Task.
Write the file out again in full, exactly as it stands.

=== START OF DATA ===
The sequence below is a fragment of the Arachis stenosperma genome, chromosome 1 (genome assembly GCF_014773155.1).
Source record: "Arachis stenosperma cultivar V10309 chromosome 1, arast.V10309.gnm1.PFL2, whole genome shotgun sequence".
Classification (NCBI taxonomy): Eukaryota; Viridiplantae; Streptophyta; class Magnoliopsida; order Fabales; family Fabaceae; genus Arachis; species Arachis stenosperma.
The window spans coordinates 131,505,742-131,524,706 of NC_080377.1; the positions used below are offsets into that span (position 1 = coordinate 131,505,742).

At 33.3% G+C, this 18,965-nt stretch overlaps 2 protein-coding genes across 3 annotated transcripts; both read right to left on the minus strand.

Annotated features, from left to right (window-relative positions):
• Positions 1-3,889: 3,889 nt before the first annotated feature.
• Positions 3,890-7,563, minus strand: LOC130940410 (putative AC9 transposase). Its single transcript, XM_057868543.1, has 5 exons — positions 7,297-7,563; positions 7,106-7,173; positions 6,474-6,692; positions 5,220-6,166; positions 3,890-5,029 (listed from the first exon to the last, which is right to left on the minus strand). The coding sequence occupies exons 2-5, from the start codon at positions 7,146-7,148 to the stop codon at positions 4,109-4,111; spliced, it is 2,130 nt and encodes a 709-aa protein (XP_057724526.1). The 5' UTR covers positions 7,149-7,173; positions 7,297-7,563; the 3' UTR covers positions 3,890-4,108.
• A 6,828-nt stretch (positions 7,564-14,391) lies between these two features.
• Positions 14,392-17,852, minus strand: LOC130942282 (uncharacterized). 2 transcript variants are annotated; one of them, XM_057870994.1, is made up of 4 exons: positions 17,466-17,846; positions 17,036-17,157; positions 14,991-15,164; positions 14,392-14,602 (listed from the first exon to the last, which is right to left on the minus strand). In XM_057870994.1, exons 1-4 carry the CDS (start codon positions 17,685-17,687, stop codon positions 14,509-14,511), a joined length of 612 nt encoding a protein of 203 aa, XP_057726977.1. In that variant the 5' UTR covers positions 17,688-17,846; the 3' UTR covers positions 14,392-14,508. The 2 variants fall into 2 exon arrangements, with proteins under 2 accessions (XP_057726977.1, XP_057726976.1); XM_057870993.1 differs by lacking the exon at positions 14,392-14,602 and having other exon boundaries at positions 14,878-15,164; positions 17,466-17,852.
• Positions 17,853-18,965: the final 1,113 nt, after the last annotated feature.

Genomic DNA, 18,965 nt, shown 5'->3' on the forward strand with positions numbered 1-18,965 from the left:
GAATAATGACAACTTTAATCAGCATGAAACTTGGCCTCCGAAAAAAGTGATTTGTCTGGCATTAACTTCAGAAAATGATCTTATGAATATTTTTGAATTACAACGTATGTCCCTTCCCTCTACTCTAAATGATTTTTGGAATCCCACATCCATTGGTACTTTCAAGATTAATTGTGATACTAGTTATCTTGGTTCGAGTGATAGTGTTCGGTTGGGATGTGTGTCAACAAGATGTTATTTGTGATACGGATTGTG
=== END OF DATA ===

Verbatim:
The sequence below is a fragment of the Arachis stenosperma genome, chromosome 1 (genome assembly GCF_014773155.1).
Source record: "Arachis stenosperma cultivar V10309 chromosome 1, arast.V10309.gnm1.PFL2, whole genome shotgun sequence".
Classification (NCBI taxonomy): Eukaryota; Viridiplantae; Streptophyta; class Magnoliopsida; order Fabales; family Fabaceae; genus Arachis; species Arachis stenosperma.
The window spans coordinates 131,505,742-131,524,706 of NC_080377.1; the positions used below are offsets into that span (position 1 = coordinate 131,505,742).

At 33.3% G+C, this 18,965-nt stretch overlaps 2 protein-coding genes across 3 annotated transcripts; both read right to left on the minus strand.

Annotated features, from left to right (window-relative positions):
• Positions 1-3,889: 3,889 nt before the first annotated feature.
• Positions 3,890-7,563, minus strand: LOC130940410 (putative AC9 transposase). Its single transcript, XM_057868543.1, has 5 exons — positions 7,297-7,563; positions 7,106-7,173; positions 6,474-6,692; positions 5,220-6,166; positions 3,890-5,029 (listed from the first exon to the last, which is right to left on the minus strand). The coding sequence occupies exons 2-5, from the start codon at positions 7,146-7,148 to the stop codon at positions 4,109-4,111; spliced, it is 2,130 nt and encodes a 709-aa protein (XP_057724526.1). The 5' UTR covers positions 7,149-7,173; positions 7,297-7,563; the 3' UTR covers positions 3,890-4,108.
• A 6,828-nt stretch (positions 7,564-14,391) lies between these two features.
• Positions 14,392-17,852, minus strand: LOC130942282 (uncharacterized). 2 transcript variants are annotated; one of them, XM_057870994.1, is made up of 4 exons: positions 17,466-17,846; positions 17,036-17,157; positions 14,991-15,164; positions 14,392-14,602 (listed from the first exon to the last, which is right to left on the minus strand). In XM_057870994.1, exons 1-4 carry the CDS (start codon positions 17,685-17,687, stop codon positions 14,509-14,511), a joined length of 612 nt encoding a protein of 203 aa, XP_057726977.1. In that variant the 5' UTR covers positions 17,688-17,846; the 3' UTR covers positions 14,392-14,508. The 2 variants fall into 2 exon arrangements, with proteins under 2 accessions (XP_057726977.1, XP_057726976.1); XM_057870993.1 differs by lacking the exon at positions 14,392-14,602 and having other exon boundaries at positions 14,878-15,164; positions 17,466-17,852.
• Positions 17,853-18,965: the final 1,113 nt, after the last annotated feature.

Genomic DNA, 18,965 nt, shown 5'->3' on the forward strand with positions numbered 1-18,965 from the left:
GAATAATGACAACTTTAATCAGCATGAAACTTGGCCTCCGAAAAAAGTGATTTGTCTGGCATTAACTTCAGAAAATGATCTTATGAATATTTTTGAATTACAACGTATGTCCCTTCCCTCTACTCTAAATGATTTTTGGAATCCCACATCCATTGGTACTTTCAAGATTAATTGTGATACTAGTTATCTTGGTTCGAGTGATAGTGTTCGGTTGGGATGTGTGTCAACAAGATGTTATTTGTGATACGGATTGTG